On the eve of Pope Francis’s visit to Ecuador, President Rafael Correa was facing fresh public protests on Thursday over two tax measures he has been trying to introduce. Meanwhile, his administration officials have accused opposition organizers of trying to lead “a soft coup.”
In an effort to put a temporary halt to the sweeping protests – now in their fourth week in the Andean country – so as not to mar the pope’s visit, Correa last week withdrew his proposed hikes on inheritance and capital gains taxes, which had angered many Ecuadorians.
The protests sweeping Ecuador are now in their fourth week
Opponents believe the measures will hold back many citizens from prospering in their businesses and keep them from improving their financial situation. Correa has stated that “all types of excessive accumulated wealth are unfair and immoral.”
The government has asked for dialogue with opposition leaders, Guayaquil Mayor Jaime Nebot and former presidential candidate Guillermo Lasso, but they are insisting on Correa’s resignation.
Three anti-government protests are scheduled for later Thursday. Andres Paéz, a lawmaker from the conservative CREO party, has invited citizens to take part in a large march from the National Assembly to the Carondelet presidential palace in Quito.
We have clear indications that the coup plotters will try to take Carondelet by force”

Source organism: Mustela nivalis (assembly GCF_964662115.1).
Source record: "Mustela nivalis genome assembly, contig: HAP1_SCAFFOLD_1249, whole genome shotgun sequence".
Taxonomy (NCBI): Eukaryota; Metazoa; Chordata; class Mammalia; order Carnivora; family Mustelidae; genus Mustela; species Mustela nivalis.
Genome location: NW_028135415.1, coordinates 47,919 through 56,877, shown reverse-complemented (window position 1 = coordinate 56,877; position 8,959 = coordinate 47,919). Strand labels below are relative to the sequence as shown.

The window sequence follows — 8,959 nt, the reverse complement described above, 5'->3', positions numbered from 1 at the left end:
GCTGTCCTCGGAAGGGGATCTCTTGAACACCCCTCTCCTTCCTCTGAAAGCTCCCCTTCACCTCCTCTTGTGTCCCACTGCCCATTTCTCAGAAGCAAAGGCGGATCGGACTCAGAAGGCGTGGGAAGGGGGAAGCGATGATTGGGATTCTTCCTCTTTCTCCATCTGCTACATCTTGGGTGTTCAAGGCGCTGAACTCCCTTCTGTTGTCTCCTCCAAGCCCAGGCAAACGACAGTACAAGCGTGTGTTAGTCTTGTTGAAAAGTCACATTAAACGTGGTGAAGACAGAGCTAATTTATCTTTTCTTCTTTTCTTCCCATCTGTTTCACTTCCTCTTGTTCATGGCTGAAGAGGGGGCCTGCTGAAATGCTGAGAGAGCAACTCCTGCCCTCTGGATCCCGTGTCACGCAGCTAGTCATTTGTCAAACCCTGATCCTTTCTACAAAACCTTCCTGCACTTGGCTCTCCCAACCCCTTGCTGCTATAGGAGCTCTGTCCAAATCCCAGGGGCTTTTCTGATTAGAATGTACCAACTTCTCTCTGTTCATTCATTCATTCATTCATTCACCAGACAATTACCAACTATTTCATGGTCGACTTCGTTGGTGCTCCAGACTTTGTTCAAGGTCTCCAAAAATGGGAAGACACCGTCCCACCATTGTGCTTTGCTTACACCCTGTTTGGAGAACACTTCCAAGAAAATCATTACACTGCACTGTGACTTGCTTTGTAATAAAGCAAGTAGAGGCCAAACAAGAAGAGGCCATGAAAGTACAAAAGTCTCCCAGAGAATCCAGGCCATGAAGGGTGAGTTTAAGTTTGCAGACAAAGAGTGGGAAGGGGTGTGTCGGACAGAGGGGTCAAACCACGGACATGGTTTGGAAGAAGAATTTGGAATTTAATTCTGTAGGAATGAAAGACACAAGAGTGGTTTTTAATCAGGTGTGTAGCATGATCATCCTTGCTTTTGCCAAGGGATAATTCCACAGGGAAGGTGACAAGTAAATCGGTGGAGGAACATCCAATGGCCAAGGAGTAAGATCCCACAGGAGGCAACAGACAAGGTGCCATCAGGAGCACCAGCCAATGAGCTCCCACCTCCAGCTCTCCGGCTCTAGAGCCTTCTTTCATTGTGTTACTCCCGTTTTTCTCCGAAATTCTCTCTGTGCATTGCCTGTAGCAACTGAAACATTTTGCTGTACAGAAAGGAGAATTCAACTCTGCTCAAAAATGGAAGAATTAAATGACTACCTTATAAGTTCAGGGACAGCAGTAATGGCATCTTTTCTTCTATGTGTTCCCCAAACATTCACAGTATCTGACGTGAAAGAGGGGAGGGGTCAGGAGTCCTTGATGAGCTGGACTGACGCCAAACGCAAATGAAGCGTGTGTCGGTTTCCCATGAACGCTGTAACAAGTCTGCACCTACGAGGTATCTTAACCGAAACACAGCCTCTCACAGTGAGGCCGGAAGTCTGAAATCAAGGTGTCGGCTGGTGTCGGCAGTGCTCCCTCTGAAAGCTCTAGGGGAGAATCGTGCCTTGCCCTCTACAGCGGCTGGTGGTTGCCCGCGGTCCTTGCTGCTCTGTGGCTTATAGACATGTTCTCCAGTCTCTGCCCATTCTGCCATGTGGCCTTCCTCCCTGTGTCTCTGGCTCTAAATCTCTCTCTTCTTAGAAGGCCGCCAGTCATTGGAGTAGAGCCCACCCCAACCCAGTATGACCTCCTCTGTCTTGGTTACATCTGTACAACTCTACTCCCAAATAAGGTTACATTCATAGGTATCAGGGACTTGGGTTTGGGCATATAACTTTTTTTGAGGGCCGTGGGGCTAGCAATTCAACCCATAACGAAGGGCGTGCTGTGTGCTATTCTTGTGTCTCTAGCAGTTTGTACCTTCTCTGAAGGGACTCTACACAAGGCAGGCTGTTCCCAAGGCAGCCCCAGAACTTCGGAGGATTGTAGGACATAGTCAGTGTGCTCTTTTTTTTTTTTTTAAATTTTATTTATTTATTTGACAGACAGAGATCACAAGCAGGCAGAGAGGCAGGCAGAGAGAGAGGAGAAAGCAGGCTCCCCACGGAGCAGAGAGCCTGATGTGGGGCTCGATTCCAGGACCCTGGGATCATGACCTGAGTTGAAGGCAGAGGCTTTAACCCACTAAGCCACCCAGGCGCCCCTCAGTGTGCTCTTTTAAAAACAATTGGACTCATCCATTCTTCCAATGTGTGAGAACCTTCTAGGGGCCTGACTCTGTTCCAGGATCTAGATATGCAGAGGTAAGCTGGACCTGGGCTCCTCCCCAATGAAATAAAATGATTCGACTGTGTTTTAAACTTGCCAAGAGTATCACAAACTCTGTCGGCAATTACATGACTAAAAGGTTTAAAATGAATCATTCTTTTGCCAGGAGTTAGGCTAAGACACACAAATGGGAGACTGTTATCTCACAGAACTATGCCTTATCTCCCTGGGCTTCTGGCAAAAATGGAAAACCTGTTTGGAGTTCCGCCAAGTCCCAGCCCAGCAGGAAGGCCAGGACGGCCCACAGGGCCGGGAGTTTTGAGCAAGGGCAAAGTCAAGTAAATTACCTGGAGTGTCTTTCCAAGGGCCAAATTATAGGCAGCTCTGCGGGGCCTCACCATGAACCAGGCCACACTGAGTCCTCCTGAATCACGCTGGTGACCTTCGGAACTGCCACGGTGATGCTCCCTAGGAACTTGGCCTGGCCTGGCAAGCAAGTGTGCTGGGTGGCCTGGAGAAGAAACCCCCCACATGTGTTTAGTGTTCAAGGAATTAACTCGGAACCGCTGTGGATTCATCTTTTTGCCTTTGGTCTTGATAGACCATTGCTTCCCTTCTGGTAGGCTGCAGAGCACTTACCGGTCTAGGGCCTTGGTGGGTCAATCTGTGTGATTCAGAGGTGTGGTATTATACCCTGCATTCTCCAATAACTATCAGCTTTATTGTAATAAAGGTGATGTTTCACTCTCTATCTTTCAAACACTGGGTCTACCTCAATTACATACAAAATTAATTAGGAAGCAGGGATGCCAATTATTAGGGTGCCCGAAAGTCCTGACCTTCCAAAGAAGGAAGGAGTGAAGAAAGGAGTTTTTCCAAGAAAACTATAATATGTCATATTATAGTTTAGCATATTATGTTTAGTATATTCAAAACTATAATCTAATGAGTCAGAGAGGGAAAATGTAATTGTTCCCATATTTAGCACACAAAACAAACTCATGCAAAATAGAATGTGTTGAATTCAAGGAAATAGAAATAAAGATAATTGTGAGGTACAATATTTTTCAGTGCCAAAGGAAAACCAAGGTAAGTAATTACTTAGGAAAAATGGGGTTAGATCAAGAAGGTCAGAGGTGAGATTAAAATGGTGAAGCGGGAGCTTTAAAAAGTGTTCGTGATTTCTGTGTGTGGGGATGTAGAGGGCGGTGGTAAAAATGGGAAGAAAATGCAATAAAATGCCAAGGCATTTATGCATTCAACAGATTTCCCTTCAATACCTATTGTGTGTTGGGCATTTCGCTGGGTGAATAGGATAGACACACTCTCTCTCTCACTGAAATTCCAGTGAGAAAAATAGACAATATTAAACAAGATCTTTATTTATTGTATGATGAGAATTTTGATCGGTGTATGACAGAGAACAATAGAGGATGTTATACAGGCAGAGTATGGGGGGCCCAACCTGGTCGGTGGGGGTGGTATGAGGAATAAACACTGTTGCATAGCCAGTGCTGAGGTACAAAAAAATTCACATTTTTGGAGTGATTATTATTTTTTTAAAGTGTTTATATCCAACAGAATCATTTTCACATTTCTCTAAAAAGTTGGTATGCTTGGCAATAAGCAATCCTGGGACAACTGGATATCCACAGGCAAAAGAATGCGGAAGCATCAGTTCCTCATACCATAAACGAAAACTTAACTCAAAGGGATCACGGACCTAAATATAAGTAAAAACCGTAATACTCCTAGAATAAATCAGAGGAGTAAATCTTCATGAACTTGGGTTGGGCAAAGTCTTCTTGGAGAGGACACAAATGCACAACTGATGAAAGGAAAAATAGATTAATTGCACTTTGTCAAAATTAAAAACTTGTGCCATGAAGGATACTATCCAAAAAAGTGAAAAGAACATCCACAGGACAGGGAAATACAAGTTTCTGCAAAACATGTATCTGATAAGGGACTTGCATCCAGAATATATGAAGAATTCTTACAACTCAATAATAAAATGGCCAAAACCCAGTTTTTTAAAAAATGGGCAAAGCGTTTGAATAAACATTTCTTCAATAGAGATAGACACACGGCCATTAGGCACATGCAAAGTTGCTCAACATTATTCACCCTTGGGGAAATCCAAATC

At the same time, labor union, indigenous and rural worker leaders have convened a similar march, but starting from the National Social Security Institute.
Health professionals are also protesting a presidential decree signed on June 25 that creates a body to assess the quality of medical services. Many private doctors feel that the government will start putting caps on their fees. Alberto Narvaéz, the head of the Ecuadorian Medical Federation, criticized the president’s decision, which he called unilateral.
Pope Francis is scheduled to arrive in Ecuador on Sunday for a three-day visit before departing for Bolivia and Paraguay.
“Unfortunately, we have clear indications that the coup plotters [the conservative opposition] will try to take Carondelet by force,” Correa wrote via his Twitter account late Wednesday.
We are not looking for a temporary truce because the pope is coming”
It was unclear what measures, if any, security forces would take to stop the demonstrations.
Last week, Correa withdrew his two tax measures for the time being so that the protests wouldn’t mar the pope’s visit.
“We are not looking for a temporary truce because the pope is coming. We want an Ecuador with peace and freedom,” said national opposition lawmaker Lourdes Tibán, who rejected Correa’s coup-plotting allegations.
Interior Minister José Serrano said that intelligence services have reported that the demonstrators plan to take down barricades and use clubs to destroy anti-riot police shields as well as pepper spray on police dogs and horses.
According to a report he presented on Wednesday, Serrano said the objective is to force the pope to cancel his visit by taking over the international airports in Quito and Guayaquil if they cannot enter Carondelet.
The United Front group, which was formed to include various organizations loyal to Correa, has announced that it will also continue with its pro-government demonstrations.
“We want to tell the people that we are sorry that we have to continue with these mobilizations but it has to be done to stop these coup plotters,” said Doris Soliz, a former minister of State who is now executive director of United Front.